She successfully gathered all of the documents – it was kind of like pulling teeth, but we got there. It wasn’t her fault. It was the situation’s fault. Mike’s health had already been declining due to his Parkinson’s diagnosis, but then the stroke hit – and it was like everything froze in time. It felt like Mike’s piles of paperwork got bigger – I think it felt like that because Sherry was searching for needles in a haystack looking for this-and-that for us and the Medicaid process. Finally, once we had everything from Sherry, we were able to get Mike’s Medicaid application filed. And before I go on, I think it’s important to pause and explain “why” Medicaid was even being considered – and maybe why the family chose to go through my office, an elder law firm.
So, if you remember, Mike and his wife were getting a divorce and in the divorce settlement, Mike got the house and little bit of the money. Medicaid actually allows for you to exempt out the house (meaning they don’t count it) in VERY limited situations – one of those situations is if the person is single (yes) and the house is for sale. Because of Mike’s condition, he hit both of those qualifiers because there was no way he was ever going to live alone – he’s got to stay in a facility setting. But what the strategy was … was that we were going to exempt the house for sale to get Mike immediately qualified for Medicaid, then one we’re through the doozy Medicaid process, Sherry was going to sell the house. Once the house sells, he’ll temporarily get kicked off Medicaid, but with out strategy, we’ll be able to save and protect some of the house proceeds. THAT is why you work with an elder law attorney – because a whole lot of people would tell you to just sell the house, spend the money on his care, and call it a day. But what we, as elder law attorneys, often do is implement strategies to protect money AND keep Medicaid footing the facility’s bill. Win, win!
As we stand right now, we have filed for Medicaid and annoyingly so, Medicaid denied his application – which that word, denial, and that sentence sounds intimidating and scary, but Medicaid denies people ALL the time for absolutely incorrect reasons. And THAT is another reason you work with an elder law attorney because we’ll slap them around (nicely). The reason for Mike’s denial is because, I kid you flipping not, they pulled a statement from SHERRY’S bank account and were counting SHERRY’s account balance incorrectly. I seriously am not joking. That’s not how it works at all. That was a flat out mistake and oversight on their part. So, AS SOON as we got the (can I say stupid?) denial, my office got on the phone with Medicaid and after too many arguments, they FINALLY pieced together what we were saying and “made it right on their end.”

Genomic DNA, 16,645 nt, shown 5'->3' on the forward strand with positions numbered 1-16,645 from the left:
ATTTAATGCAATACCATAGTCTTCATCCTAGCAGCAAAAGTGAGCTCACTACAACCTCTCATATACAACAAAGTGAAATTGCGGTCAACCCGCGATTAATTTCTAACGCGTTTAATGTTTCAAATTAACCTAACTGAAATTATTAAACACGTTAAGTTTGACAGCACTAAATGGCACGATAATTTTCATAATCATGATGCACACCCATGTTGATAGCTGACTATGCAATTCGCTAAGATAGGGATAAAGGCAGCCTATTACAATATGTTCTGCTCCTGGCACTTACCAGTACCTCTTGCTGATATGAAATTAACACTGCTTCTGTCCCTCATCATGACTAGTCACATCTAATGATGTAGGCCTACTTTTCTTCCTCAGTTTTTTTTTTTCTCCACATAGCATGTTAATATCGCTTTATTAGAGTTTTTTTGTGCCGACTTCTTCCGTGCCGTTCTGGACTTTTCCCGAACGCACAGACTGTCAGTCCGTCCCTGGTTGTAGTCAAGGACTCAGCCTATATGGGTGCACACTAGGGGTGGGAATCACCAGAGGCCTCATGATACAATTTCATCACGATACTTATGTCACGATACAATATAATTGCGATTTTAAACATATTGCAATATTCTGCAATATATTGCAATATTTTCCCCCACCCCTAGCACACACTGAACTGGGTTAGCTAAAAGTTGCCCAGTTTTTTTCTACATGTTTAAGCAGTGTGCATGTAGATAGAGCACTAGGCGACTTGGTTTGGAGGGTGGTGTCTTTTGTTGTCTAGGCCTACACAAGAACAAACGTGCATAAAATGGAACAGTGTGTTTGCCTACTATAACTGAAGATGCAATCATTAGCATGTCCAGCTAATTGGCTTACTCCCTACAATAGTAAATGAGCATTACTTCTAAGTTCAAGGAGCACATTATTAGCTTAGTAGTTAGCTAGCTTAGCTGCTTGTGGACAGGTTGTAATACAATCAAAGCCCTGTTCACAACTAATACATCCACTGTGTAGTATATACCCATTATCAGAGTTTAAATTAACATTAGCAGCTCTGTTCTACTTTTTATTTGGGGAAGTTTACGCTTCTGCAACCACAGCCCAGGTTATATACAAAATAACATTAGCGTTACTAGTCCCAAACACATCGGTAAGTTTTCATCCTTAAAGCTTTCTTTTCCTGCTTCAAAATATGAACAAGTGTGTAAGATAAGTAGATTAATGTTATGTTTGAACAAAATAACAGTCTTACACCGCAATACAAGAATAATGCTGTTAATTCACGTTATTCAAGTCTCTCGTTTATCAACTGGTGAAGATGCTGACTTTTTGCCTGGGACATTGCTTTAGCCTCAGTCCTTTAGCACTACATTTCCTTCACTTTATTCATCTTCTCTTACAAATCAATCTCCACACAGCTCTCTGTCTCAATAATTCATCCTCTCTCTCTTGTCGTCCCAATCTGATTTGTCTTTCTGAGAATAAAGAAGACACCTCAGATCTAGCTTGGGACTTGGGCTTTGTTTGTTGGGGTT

So with this story, there are two big takeaways – first, please get your documents done. At the very least, everyone over the age of 18 needs a Health Care and Financial Power of Attorney in place. These documents are SUCH basic documents that take absolutely no time to create. Here, in my state of Indiana, there’s even free estate planning documents clinics that are put on by the local Bar Association for individuals that are low income or low asset – otherwise, if you don’t meet their financial standards, these documents are so affordable to have done by an attorney. Please, trust me, everyone should have these documents in place because life happens. Emergencies happen. Emergencies happen to people of all ages every single day. You can make it so much easier on those closest to you to make decisions on your behalf by having these in place.
Secondly, to takeaway from this episode, I highly encourage folks who need to navigate paying for care, whether it’s home health care, facility care, or long-term care, and how to utilize benefits like Medicaid to “foot the bill” – I highly encourage folks to utilize an elder law attorney to do so. I’ve said this before on here and I’ll say it again: An estate attorney and an elder law attorney are two different fields. Like, every single elder law attorney also does estate work (estate planning)…but not all estate attorneys do elder law work and actually, I’d make the argument that MOST estate attorneys do not do elder law work. So, if Medicaid and long-term care is something you or a loved one has to navigate, I recommend getting an elder law attorney on your team to help. I’m in Indiana and happy to help in my state – but if anyone ever needs a resource for an elder law attorney out of Indiana, let me know! Email me at LegalTeaPodcast@gmail.com and I’ll get you some names/contact information for nearby elder law attorneys.
Alrighty … well, I usually try to give a little bit of a shout-out for the next week, which is a current trends/current events topic, but to be honest, I’m writing this and don’t have a set plan for the following episode, so you know what? For once, you’re just going to have to be surprised at what next week is about – and hey, we all like surprises, right? So, I will talk to you next Tuesday, Legal Tea Listeners – talk soon and be well!